Oldrich "Fajolo" Fajták (Marián Bielik), a student who directs quasi-existentialist verbal abuse at his girlfriend Bela Blažejová (Jana Beláková), takes off to a formally-volunteer summer work camp at a farm, actually ...展开mandated by the authorities, which inspires both him and Bela to start a relationship with someone else. A parallel story peels layers off Bela's permanently tense home life marked by her blind mother's (Eliška Nosáľová) studied helplessness, and her father's (Andrej Vandlík) revealed infidelity and past break with his father (Adam Jančo) who happens to live in the village where Fajolo is finding some consolation in the arms of a fellow student-volunteer Jana (Oľga Šalagová). As Fajolo begins to pry into Bela's grandfather's secrets, she, in turn, allows her new boyfriend Peťo (Ľubo Roman) to read and deride Fajolo's discursive and indirectly remorseful letters from the farm.
The solar eclipse barely discerned by the main characters through thick clouds at the beginning of the film is echoed by summer and fall images of the sun as they present themselves to all of them at various points in the film through a fisherman's net from his pontoon on the Danube beyond the city's suburbs, which Fajolo and Peťo have discovered independently and use as a swimming deck, a place to ponder life, or to try to seduce Bela. When, however, Bela brings her mother and brother Milo (Peter Lobotka) to the pontoon after a series of subdued interpersonal crises, the pontoon is on dry land because the water level has dropped, and the film ends with Bela and Milo lying to their mother about what they can see as they did about the visibility of the eclipse during the opening sequences.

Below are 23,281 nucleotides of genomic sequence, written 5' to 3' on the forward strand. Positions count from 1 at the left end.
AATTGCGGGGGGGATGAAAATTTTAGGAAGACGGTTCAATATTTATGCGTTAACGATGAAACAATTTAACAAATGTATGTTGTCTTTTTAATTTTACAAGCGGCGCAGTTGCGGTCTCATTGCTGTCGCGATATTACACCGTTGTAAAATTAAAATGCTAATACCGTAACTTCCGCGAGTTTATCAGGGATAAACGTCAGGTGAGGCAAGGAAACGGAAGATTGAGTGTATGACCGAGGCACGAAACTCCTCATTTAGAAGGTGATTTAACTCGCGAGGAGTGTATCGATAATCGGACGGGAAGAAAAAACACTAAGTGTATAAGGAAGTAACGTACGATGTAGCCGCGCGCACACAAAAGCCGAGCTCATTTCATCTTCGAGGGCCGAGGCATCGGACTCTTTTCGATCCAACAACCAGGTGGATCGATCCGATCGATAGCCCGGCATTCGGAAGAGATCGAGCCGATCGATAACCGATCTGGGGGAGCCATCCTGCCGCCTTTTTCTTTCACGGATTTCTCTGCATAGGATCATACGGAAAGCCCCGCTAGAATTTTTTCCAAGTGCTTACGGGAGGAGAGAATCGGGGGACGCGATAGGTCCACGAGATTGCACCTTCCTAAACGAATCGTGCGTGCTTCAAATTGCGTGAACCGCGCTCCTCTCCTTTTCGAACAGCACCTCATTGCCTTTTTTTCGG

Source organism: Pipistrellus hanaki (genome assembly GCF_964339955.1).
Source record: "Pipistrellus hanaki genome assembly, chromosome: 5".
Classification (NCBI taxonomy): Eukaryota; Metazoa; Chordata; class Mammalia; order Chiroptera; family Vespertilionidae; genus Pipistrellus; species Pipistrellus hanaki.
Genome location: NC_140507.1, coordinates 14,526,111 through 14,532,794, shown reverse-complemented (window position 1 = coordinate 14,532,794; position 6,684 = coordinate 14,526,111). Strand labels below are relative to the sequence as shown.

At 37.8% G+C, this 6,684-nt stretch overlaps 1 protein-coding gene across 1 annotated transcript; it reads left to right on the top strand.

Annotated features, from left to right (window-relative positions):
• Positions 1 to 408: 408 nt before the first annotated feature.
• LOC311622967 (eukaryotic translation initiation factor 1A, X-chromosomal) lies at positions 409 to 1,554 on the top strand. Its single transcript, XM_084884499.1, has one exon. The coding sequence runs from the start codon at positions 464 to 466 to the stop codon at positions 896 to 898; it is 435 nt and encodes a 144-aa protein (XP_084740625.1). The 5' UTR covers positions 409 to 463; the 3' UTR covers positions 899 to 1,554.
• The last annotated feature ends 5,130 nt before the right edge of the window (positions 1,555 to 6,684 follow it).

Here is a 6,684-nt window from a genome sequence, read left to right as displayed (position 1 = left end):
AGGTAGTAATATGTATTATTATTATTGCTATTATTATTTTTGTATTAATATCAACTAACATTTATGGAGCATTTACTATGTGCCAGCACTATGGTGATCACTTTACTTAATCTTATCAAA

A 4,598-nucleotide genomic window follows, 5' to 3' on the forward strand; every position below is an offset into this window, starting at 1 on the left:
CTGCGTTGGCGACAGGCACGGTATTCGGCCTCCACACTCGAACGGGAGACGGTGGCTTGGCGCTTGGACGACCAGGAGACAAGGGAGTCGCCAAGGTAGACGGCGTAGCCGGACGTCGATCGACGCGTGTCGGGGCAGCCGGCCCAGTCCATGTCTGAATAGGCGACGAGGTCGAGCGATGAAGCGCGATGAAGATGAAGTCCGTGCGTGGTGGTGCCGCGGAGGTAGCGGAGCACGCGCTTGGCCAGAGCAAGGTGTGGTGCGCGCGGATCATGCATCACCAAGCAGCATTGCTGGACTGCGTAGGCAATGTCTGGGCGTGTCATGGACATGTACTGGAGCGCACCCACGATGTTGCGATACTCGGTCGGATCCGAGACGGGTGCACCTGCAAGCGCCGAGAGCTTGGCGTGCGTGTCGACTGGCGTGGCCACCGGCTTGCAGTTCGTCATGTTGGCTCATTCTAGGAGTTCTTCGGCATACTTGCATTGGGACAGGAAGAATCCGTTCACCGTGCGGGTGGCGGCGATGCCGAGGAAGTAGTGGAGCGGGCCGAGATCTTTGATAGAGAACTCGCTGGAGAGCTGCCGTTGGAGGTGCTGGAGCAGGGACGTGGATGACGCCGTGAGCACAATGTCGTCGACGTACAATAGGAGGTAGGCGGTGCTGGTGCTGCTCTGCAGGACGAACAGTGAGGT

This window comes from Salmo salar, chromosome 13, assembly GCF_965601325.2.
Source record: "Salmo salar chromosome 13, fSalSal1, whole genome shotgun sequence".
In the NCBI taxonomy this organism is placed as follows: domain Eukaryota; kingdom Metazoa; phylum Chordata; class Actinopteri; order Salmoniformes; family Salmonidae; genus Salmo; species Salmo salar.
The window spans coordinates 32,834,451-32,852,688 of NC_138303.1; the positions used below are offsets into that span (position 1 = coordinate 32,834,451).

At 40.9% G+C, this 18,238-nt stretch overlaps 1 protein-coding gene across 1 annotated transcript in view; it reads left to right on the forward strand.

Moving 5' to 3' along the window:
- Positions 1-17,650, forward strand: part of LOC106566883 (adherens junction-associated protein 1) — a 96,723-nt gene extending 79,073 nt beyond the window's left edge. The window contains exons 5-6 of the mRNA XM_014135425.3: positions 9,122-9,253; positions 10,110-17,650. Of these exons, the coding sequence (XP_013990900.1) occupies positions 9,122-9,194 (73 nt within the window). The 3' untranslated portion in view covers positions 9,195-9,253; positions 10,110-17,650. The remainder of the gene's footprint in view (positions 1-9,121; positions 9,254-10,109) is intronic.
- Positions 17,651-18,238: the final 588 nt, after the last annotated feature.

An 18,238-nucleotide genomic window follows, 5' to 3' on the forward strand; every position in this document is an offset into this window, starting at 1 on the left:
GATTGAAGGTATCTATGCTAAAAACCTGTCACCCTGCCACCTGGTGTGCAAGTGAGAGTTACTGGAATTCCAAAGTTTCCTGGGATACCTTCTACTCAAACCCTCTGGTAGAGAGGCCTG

The Sun in a Net (Slnko v sieti) became a key film in the development of Slovak and Czechoslovak cinema from the mandated Socialist-Realist filmmaking of the repressive 1950s towards the Czechoslovak/Czech New Wave and socially critical or experimental films of the 1960s marked by a gradual relaxation of communist control. Stefan Uher's cinematic idiom is as exquisite and deliberate as any of his European contemporaries, including Michelangelo Antonioni, Ingmar Bergman and Chris Marker. The Sun in a Net received multiple votes in a wide survey of Czech and Slovak film academics and critics in the late 1990s asking them for their lists of the 10 best films in the history of filmmaking in the former Czechoslovakia.